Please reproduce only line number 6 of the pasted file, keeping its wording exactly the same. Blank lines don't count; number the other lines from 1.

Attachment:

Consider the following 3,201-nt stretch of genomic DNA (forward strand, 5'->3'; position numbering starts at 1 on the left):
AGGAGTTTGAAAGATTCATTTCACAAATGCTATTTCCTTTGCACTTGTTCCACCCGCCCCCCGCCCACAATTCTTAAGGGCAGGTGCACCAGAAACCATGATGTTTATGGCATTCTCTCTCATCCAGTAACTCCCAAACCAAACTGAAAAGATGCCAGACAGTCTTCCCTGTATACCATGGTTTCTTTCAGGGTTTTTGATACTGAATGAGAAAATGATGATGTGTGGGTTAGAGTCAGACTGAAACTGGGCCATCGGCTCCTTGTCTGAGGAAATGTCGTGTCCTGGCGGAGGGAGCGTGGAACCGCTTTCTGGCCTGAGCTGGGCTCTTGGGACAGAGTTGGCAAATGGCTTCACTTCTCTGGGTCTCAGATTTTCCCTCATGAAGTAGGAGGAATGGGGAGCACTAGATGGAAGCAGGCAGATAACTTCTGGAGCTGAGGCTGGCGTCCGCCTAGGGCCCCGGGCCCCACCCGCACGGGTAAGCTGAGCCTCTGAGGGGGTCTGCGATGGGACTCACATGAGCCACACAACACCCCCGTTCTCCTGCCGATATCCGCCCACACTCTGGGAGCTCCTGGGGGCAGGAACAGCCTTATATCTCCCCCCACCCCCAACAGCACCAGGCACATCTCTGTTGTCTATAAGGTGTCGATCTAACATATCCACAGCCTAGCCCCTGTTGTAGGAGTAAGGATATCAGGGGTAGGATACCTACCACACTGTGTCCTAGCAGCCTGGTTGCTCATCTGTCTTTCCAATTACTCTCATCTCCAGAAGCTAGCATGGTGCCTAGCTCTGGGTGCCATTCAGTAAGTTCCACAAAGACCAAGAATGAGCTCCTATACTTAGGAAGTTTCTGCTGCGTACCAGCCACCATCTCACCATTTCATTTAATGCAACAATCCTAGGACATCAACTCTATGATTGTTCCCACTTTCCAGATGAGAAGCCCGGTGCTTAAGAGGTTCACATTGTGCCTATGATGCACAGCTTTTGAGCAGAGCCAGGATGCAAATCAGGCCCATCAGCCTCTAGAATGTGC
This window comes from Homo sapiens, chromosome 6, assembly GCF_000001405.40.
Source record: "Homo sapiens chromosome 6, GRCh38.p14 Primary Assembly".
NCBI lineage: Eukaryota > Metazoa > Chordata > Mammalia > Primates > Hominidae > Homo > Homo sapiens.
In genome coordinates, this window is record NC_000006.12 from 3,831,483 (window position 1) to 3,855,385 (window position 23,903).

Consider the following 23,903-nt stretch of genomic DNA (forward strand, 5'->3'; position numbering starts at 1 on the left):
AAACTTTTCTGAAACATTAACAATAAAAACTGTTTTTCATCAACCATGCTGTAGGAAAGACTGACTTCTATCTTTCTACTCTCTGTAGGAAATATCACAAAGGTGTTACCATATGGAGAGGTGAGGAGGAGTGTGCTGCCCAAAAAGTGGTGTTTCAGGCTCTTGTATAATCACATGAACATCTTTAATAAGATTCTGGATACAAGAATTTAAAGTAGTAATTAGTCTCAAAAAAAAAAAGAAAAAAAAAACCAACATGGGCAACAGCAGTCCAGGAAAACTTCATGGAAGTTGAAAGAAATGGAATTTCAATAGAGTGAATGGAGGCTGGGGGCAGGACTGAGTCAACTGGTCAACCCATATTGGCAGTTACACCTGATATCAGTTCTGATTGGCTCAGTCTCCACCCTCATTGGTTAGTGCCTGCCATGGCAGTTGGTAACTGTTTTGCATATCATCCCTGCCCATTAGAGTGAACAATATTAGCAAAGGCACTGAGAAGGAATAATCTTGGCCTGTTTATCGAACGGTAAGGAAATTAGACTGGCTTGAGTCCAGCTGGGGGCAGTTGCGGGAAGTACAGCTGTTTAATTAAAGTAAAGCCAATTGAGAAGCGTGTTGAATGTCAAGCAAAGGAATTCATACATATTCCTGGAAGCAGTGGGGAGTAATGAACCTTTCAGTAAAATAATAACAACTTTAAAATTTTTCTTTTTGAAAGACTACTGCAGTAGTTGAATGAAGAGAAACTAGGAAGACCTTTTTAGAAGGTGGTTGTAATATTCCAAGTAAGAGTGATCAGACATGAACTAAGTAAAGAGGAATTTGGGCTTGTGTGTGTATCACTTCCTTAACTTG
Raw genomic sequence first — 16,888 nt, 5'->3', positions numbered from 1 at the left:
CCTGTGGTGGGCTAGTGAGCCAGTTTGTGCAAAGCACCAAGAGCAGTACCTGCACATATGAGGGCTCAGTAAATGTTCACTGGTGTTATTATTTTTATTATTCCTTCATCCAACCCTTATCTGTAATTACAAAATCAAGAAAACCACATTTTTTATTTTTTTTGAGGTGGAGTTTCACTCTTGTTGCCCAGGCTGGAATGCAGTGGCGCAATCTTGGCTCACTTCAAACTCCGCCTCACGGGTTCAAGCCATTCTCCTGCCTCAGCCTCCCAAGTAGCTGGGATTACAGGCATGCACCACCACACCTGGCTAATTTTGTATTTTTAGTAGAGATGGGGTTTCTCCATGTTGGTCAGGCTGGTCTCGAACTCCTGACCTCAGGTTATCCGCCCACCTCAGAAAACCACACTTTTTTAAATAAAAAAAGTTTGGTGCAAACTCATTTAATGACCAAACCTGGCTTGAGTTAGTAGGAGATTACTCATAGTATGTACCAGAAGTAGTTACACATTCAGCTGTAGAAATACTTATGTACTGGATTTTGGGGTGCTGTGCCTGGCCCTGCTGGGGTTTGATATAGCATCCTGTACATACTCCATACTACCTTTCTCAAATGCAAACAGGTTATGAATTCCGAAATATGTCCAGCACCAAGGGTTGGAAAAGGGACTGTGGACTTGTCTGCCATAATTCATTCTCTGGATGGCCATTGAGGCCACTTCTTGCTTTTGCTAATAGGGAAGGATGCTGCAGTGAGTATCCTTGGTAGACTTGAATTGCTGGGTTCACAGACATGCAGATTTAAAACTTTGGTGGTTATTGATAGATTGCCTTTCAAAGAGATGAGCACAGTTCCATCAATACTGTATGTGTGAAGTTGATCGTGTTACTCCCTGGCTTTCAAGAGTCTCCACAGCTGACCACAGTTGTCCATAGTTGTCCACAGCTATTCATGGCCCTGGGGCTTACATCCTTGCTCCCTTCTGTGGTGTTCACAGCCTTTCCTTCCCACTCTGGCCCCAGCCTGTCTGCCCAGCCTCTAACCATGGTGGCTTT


In genome coordinates, this window is record NC_000006.12 from 3,831,483 (window position 1) to 3,855,385 (window position 23,903).